Catal­ent lands 2 new part­ner­ships, in­clud­ing for glioblas­toma drug; US drops $153M in­to pan­dem­ic pre­pared­ness

It’s been a qui­et few weeks for one of the busiest CD­MOs out there, but Catal­ent broke its lull with the an­nounce­ment of two part­ner­ships this week.

Cur­tana Phar­ma­ceu­ti­cals, an Austin, TX-based pre­clin­i­cal com­pa­ny, an­nounced a part­ner­ship with the man­u­fac­tur­er Thurs­day to make CT-179, its drug ther­a­py for glioblas­toma, medul­loblas­toma and oth­er brain can­cers.

CT-179 is a se­lec­tive small mol­e­cule in­hibitor of LIG2, a tran­scrip­tion fac­tor es­sen­tial to ear­ly brain de­vel­op­ment but of­ten not ex­pressed in adult brain cells. The de­vel­op­ment will take place at Catal­ent’s San Diego fa­cil­i­ty.

Catal­ent is al­so div­ing fur­ther in­to the world of cannabid­i­ols as it has un­der­tak­en a fea­si­bil­i­ty study for the de­vel­op­ment of a CBD anes­thet­ic pre­med­ica­tion.

The can­di­date would use Zy­dis, Catal­ent’s oral­ly dis­in­te­grat­ing tablet tech­nol­o­gy that dis­pers­es al­most in­stant­ly in a pa­tient’s mouth with­out wa­ter. JOS Phar­ma­ceu­ti­cals signed on to pro­vide its CBD ex­tract­ed from cer­ti­fied hemp to help de­vel­op se•d8, a wafer that would pro­vide awake se­da­tion for anes­the­sia ad­min­is­tered dur­ing cataract surgery and MRIs. The freeze-dried tablet will be stud­ied at Catal­ent’s 250,000-square-foot fa­cil­i­ty Swin­don, UK fa­cil­i­ty, and fo­cus on es­tab­lish­ing proof of con­cept and a pro­to­type.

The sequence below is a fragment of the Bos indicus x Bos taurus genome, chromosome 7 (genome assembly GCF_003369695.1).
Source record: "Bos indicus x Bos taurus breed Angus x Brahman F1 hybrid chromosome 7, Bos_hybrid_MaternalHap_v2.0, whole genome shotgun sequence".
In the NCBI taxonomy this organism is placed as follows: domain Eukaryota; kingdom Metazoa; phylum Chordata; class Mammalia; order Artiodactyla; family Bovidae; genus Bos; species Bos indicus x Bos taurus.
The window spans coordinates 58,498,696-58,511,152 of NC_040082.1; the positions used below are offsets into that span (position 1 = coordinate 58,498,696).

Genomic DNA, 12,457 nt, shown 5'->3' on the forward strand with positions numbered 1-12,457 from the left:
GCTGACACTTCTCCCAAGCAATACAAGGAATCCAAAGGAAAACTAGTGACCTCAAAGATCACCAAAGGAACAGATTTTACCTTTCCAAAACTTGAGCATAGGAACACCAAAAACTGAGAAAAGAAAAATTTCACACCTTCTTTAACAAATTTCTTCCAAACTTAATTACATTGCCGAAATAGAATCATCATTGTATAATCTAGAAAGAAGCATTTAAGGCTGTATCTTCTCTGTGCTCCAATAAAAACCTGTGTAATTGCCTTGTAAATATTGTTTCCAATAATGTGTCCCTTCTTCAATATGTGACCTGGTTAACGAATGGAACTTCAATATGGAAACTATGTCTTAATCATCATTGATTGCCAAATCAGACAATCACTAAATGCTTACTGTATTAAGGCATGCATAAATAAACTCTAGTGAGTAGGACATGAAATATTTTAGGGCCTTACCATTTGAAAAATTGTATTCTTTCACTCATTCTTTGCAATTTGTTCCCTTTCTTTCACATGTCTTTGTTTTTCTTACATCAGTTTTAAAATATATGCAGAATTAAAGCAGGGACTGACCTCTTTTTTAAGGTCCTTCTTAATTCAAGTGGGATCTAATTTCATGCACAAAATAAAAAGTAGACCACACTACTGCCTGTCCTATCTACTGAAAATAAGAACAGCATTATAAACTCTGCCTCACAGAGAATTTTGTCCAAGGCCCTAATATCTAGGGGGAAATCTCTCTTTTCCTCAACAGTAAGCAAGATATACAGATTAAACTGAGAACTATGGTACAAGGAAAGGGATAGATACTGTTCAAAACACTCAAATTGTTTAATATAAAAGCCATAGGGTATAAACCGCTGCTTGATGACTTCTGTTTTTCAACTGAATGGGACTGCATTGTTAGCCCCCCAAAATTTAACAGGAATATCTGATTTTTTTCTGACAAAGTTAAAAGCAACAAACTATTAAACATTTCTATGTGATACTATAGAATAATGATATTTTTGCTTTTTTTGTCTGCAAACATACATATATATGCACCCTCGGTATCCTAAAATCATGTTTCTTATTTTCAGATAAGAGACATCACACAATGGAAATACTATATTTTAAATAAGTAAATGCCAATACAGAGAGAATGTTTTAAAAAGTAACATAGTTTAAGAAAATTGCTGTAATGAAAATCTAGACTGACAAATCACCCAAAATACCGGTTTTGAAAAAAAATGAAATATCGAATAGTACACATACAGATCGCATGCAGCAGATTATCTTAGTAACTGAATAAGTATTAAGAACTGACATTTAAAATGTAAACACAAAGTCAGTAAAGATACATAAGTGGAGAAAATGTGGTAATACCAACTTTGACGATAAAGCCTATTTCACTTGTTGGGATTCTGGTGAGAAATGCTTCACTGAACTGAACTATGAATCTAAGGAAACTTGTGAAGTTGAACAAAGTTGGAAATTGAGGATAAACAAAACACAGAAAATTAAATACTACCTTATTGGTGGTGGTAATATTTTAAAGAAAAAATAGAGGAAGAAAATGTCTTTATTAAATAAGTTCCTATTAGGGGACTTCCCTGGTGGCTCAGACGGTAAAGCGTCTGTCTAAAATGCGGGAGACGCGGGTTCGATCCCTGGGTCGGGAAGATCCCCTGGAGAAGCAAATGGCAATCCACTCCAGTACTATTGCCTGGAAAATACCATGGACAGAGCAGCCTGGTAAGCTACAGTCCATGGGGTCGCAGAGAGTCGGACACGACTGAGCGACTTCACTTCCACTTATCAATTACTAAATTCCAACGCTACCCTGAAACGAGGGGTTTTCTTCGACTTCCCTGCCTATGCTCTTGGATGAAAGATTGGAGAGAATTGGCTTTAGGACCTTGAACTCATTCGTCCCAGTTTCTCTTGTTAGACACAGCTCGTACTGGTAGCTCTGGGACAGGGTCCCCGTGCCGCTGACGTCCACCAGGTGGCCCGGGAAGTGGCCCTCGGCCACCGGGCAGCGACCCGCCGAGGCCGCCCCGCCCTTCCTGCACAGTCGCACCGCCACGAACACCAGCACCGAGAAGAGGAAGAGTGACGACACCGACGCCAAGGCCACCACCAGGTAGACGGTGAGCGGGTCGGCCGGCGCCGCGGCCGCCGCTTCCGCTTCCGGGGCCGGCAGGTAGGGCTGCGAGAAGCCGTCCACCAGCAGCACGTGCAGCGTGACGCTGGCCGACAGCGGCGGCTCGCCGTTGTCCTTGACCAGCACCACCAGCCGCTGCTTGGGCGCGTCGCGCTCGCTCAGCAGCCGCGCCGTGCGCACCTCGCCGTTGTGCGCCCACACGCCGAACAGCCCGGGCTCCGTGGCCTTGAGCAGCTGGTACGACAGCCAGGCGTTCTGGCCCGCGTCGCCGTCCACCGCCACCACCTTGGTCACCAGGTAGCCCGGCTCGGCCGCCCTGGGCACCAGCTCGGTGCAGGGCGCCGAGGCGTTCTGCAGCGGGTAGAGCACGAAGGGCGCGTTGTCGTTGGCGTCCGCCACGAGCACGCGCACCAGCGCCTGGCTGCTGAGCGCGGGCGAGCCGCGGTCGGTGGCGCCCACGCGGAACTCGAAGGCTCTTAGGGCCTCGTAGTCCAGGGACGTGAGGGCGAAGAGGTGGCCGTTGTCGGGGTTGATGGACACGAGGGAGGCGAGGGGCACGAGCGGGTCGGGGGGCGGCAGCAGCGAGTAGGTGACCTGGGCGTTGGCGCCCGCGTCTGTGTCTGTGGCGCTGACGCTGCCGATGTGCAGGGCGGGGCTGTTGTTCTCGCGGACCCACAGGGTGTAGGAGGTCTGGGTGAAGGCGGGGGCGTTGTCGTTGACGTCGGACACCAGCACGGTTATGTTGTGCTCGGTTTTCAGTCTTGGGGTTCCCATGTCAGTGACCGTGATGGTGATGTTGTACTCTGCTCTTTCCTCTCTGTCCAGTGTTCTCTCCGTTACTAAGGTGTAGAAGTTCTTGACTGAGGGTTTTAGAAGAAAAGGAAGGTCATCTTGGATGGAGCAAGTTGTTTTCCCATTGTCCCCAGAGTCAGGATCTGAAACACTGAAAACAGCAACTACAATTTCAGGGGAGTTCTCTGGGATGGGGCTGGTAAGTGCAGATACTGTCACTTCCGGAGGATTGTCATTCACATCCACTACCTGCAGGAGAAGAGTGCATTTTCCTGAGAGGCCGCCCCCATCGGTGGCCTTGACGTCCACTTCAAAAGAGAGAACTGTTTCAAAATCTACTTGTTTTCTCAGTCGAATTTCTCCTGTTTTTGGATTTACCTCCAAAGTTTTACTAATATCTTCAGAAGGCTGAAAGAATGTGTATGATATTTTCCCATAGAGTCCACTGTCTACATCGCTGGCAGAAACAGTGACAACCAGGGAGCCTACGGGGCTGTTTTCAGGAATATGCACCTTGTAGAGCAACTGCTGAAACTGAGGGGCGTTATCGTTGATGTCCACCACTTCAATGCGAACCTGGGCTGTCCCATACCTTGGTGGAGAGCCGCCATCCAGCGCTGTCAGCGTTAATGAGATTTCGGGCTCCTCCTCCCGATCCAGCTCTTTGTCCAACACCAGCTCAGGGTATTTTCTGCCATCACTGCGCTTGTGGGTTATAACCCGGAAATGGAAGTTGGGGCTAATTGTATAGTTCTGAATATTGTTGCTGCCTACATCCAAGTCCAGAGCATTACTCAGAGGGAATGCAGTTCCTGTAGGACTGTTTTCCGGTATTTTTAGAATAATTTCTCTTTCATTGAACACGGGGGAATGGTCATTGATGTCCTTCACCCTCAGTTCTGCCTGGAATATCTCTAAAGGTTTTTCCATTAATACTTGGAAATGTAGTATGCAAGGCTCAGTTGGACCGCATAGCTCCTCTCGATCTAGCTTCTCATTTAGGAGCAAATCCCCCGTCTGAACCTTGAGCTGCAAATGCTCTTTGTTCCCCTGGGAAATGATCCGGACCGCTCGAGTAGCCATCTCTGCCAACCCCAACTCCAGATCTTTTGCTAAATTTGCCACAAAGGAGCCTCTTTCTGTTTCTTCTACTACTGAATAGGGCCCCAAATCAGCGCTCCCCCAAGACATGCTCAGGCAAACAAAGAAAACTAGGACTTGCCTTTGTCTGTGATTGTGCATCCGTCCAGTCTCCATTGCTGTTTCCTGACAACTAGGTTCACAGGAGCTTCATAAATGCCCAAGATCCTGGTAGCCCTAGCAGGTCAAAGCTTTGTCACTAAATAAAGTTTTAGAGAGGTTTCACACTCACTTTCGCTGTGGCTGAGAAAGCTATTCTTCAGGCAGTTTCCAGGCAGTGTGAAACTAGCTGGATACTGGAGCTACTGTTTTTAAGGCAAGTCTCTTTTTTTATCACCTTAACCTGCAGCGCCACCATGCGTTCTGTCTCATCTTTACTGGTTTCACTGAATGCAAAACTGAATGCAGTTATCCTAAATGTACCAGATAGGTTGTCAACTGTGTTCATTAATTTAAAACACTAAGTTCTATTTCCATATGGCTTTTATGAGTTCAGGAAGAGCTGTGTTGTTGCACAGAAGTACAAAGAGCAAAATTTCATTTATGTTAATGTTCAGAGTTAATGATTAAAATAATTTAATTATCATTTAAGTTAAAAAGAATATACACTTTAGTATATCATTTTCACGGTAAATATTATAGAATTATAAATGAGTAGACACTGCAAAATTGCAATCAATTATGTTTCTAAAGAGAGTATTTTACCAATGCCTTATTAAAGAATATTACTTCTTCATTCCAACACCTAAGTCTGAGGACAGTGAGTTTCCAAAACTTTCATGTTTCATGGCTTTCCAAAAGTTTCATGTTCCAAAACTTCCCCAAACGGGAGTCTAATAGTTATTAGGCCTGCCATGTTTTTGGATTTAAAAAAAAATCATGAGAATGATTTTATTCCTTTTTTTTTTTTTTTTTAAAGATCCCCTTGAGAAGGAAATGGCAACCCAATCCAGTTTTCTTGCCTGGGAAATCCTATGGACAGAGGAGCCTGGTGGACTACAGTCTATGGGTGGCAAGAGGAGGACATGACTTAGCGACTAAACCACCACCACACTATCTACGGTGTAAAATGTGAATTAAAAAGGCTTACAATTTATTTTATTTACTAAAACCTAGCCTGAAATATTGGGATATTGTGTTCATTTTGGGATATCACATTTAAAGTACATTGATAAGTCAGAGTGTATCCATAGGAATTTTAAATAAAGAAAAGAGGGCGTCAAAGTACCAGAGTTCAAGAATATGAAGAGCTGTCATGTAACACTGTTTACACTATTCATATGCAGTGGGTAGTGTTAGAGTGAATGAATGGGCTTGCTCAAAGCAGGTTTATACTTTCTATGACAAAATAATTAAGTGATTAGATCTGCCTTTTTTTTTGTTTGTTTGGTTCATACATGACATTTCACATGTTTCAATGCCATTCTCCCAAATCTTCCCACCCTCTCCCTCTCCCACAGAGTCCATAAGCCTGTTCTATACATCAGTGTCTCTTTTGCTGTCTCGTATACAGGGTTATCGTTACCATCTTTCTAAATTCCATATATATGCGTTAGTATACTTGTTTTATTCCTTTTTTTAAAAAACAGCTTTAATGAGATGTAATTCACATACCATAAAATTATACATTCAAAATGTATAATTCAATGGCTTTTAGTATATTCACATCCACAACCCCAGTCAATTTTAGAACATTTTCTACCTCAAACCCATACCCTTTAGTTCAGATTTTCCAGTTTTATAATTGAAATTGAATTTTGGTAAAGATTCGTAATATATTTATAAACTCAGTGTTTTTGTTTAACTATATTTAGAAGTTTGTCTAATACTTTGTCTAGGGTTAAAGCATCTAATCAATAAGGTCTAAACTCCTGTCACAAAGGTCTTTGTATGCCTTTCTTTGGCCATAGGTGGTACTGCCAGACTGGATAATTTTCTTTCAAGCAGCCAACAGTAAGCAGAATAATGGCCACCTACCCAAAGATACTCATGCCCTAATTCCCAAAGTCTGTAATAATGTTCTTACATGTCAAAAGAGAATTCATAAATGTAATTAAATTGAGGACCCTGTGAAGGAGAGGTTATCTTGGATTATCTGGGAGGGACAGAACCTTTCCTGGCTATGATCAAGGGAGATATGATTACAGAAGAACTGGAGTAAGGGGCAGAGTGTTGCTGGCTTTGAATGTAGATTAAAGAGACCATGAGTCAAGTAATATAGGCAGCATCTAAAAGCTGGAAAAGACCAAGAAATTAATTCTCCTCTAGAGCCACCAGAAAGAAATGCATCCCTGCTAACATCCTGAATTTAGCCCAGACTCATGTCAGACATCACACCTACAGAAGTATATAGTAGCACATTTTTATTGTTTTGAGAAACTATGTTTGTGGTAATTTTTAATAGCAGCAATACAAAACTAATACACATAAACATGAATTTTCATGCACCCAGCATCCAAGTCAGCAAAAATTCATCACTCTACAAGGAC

Catal­ent’s Zy­dis tech­nol­o­gy will al­low for quick, easy ad­min­is­tra­tion, Catal­ent’s Pres­i­dent of Oral and Spe­cial De­liv­ery Jonathan Arnold said in the re­lease.

US De­part­ment of Com­merce awards $153M to pro­mote man­u­fac­tur­ing in­no­va­tion

US Sec­re­tary of Com­merce Gi­na Rai­mon­do has award­ed the Na­tion­al In­sti­tute for In­no­va­tion in Man­u­fac­tur­ing Bio­phar­ma­ceu­ti­cals two awards to­tal­ing $153 mil­lion to help aid fu­ture pan­dem­ic pre­pared­ness, she an­nounced Wednes­day.

NI­IM­BL is de­signed to ac­cel­er­ate vac­cine, mon­o­clon­al an­ti­body and gene ther­a­py pro­duc­tion. The first award will pro­vide $70 mil­lion over five years and al­low NI­IM­BL to de­vel­op a flex­i­ble, scal­able and cost-ef­fec­tive process that’s self-suf­fi­cient. The sec­ond will give $83 mil­lion over three years from the Amer­i­can Res­cue Plan to sup­port R&D to pre­vent and pre­pare for fu­ture out­breaks.

“I am so pleased that NI­IM­BL will con­tin­ue to bring to­geth­er or­ga­ni­za­tions of all types to help strength­en our na­tion through bet­ter pan­dem­ic pre­pared­ness and a more ag­ile man­u­fac­tur­ing in­dus­try,” Rai­mon­do said in a press re­lease.

Gen­tiBio to ben­e­fit from Forge’s AAV and man­u­fac­tur­ing